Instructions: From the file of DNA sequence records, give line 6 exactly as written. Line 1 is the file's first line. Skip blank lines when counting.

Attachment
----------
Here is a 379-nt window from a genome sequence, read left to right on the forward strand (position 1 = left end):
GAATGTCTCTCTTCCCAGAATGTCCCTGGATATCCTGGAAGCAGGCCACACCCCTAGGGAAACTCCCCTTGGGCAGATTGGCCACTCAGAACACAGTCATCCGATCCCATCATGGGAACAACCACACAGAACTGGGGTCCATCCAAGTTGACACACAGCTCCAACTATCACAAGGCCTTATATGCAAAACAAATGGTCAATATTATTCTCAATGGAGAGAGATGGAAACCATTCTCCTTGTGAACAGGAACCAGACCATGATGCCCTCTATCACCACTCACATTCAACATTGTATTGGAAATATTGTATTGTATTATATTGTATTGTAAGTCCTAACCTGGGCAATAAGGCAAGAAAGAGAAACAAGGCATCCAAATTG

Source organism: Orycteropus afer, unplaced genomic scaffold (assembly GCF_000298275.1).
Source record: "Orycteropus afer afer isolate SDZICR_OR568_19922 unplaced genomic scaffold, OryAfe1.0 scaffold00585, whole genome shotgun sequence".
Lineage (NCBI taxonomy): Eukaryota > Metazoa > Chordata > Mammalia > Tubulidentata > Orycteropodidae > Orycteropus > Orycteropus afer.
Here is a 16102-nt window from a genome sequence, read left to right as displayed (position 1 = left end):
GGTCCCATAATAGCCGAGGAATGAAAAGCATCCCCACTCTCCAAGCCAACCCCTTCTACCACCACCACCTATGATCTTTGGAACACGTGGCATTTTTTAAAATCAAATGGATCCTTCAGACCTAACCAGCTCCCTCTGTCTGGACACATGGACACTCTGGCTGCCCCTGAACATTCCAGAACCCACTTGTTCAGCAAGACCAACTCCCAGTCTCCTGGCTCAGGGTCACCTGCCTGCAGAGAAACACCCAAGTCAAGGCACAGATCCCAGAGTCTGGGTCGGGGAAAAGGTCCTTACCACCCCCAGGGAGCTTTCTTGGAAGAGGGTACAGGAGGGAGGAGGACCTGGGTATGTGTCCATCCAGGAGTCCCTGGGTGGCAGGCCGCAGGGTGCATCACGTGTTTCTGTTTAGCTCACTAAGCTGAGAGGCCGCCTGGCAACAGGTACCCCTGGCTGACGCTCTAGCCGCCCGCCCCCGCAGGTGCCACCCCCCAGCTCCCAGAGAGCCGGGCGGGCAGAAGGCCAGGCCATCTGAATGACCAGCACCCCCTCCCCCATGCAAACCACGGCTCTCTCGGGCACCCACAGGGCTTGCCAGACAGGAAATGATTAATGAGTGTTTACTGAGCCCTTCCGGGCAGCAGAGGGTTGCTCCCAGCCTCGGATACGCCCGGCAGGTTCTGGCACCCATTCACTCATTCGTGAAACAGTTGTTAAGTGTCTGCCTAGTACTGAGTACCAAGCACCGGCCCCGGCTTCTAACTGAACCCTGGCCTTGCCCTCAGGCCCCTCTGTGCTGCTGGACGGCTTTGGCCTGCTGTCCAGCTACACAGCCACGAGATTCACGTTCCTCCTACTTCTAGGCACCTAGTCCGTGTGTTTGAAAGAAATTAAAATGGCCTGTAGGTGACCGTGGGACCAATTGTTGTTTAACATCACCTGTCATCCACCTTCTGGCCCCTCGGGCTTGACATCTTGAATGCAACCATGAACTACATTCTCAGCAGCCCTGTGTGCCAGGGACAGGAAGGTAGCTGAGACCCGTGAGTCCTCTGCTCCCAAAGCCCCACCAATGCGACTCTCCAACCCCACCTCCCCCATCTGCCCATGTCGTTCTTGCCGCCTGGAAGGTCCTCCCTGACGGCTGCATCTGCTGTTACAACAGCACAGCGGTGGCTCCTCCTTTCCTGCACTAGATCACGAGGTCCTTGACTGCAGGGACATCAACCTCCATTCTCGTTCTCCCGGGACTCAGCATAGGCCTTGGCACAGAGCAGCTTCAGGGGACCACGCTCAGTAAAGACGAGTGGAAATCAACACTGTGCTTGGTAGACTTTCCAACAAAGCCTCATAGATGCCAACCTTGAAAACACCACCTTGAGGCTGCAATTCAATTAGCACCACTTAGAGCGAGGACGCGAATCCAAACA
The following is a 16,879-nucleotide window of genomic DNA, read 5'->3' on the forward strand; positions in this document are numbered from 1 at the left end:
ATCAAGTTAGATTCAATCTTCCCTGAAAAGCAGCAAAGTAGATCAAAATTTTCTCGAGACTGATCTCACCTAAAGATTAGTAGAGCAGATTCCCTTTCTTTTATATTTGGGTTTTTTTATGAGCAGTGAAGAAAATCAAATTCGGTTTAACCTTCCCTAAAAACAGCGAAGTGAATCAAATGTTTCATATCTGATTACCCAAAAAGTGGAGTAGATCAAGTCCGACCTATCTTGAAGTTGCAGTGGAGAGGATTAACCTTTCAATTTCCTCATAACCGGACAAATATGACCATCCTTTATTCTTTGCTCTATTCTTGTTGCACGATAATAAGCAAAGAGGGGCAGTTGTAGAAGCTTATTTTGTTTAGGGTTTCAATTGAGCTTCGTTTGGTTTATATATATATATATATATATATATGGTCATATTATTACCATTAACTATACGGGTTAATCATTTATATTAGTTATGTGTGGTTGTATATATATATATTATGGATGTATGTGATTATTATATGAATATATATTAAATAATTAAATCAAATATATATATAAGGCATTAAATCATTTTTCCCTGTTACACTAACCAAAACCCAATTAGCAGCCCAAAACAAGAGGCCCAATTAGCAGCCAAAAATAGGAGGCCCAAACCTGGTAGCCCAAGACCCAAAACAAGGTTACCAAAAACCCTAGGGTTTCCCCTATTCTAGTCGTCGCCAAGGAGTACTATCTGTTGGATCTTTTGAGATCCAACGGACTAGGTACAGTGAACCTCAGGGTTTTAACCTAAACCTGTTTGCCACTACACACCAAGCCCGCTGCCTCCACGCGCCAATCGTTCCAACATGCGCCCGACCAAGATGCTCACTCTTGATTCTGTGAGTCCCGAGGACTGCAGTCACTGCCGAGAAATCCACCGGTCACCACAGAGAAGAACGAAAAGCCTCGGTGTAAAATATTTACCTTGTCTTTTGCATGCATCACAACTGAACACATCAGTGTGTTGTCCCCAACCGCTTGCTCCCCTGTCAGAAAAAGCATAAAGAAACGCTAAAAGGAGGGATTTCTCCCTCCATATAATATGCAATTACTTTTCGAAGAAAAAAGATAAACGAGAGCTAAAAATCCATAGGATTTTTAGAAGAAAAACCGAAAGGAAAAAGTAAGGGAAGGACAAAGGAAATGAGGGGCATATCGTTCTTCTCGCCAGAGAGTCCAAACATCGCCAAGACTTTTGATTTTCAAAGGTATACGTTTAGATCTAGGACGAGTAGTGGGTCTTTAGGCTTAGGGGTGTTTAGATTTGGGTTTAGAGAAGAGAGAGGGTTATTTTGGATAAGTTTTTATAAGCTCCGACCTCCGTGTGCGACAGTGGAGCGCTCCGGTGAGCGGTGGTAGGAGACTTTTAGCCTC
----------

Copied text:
Here is a 16102-nt window from a genome sequence, read left to right as displayed (position 1 = left end):